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Bed-blocking is back to worst in country
OXFORDSHIRE has regained its position as the worst place in England for bed-blocking, new figures reveal.
Last month, 148 people were bed-blocked in the county, a rise from 128 in June and the worst figure for the month since records began in August 2010 – last July it was 115.
The county overtook Birmingham with 131 and Hertfordshire 140, which it had been behind, to regain its place as the worst of 154 NHS hospital trusts.
In the 36 months since the Department of Health began recording the figures, Oxfordshire has been the worst in England on 19 occasions.
Bed-blocking happens when hospital patients are well enough to be discharged but cannot be because social care arrangements have not been put in place.
Historically, bed-blocking is worst in winter, although Oxfordshire saw a fall at the start of last winter before the numbers rose again in January.
Oxfordshire Clinical Commissioning Group (OCCG) and Oxfordshire County Council brought in measures earlier this year to tackle the problem.
But Jacquie Pearce-Gervis, chairwoman of Oxfordshire watchdog Patient Voice, said: “I don’t think the measures are working. They are working really hard to do it, but it has obviously had no impact. I think they ought to call a public meeting to get new ideas.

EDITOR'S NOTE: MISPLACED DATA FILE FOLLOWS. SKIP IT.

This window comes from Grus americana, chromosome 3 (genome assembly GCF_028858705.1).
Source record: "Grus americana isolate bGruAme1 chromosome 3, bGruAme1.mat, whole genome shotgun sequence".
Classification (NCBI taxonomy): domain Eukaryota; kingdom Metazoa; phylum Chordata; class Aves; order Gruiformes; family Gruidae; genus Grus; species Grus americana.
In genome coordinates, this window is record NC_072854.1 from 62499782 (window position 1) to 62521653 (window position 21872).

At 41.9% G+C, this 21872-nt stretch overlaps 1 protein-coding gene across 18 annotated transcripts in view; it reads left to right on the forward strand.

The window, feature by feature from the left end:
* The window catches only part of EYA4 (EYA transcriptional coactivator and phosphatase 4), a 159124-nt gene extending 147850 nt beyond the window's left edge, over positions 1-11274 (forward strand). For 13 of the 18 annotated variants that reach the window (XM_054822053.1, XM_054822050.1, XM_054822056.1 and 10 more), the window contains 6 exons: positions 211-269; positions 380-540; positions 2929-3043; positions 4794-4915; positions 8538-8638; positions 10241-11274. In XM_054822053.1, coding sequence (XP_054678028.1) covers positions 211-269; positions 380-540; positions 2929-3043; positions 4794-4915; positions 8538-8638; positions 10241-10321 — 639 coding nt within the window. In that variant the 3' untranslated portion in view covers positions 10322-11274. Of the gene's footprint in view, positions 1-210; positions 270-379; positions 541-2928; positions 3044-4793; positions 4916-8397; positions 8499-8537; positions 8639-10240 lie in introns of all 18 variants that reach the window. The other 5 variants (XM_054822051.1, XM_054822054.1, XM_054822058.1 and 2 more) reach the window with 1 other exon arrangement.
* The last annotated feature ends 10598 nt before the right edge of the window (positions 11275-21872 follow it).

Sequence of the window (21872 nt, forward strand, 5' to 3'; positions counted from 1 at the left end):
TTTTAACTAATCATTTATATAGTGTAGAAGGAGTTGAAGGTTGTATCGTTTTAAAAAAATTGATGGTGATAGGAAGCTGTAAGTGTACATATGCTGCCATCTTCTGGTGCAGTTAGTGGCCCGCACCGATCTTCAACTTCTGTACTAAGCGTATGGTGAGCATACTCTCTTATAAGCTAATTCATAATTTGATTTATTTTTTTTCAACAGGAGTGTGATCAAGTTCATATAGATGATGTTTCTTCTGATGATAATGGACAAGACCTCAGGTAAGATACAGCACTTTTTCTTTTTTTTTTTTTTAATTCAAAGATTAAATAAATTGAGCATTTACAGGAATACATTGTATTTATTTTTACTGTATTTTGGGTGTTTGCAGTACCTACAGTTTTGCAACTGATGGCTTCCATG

“The big worry is that winter has not started yet. Let’s hope we have a mild winter this year.”
In April, OCCG, which commissions healthcare, and the county council, which runs adult social care, launched a ‘discharge to assess’ policy to tackle bed-blocking.
It involves assessing patients for social care in their homes rather than when they are still in a hospital bed.
Two years ago OCCG chief executive Dr Stephen Richards, appointed as the leader of a taskforce for bed-blocking, vowed to tackle the issue “head-on”, but he admitted in June the situation was still unacceptable.
Ann Tomline, from Long Wittenham, was bed-blocked at the John Radcliffe Hospital after suffering a fall and damaging her ligaments in February.
She spent a “very depressing” 36 hours in the Headington hospital because there were no beds in a community hospital.
She said: “It is worrying because another couple of months and winter will be upon us.”
The OCCG referred the Oxford Mail to a statement in June, when it said the work of NHS and social care bosses was “not yet reflected” in the numbers. “Detailed plans” were being put in place for winter and managers said they were “confident the extra effort and resources would make a real difference”.
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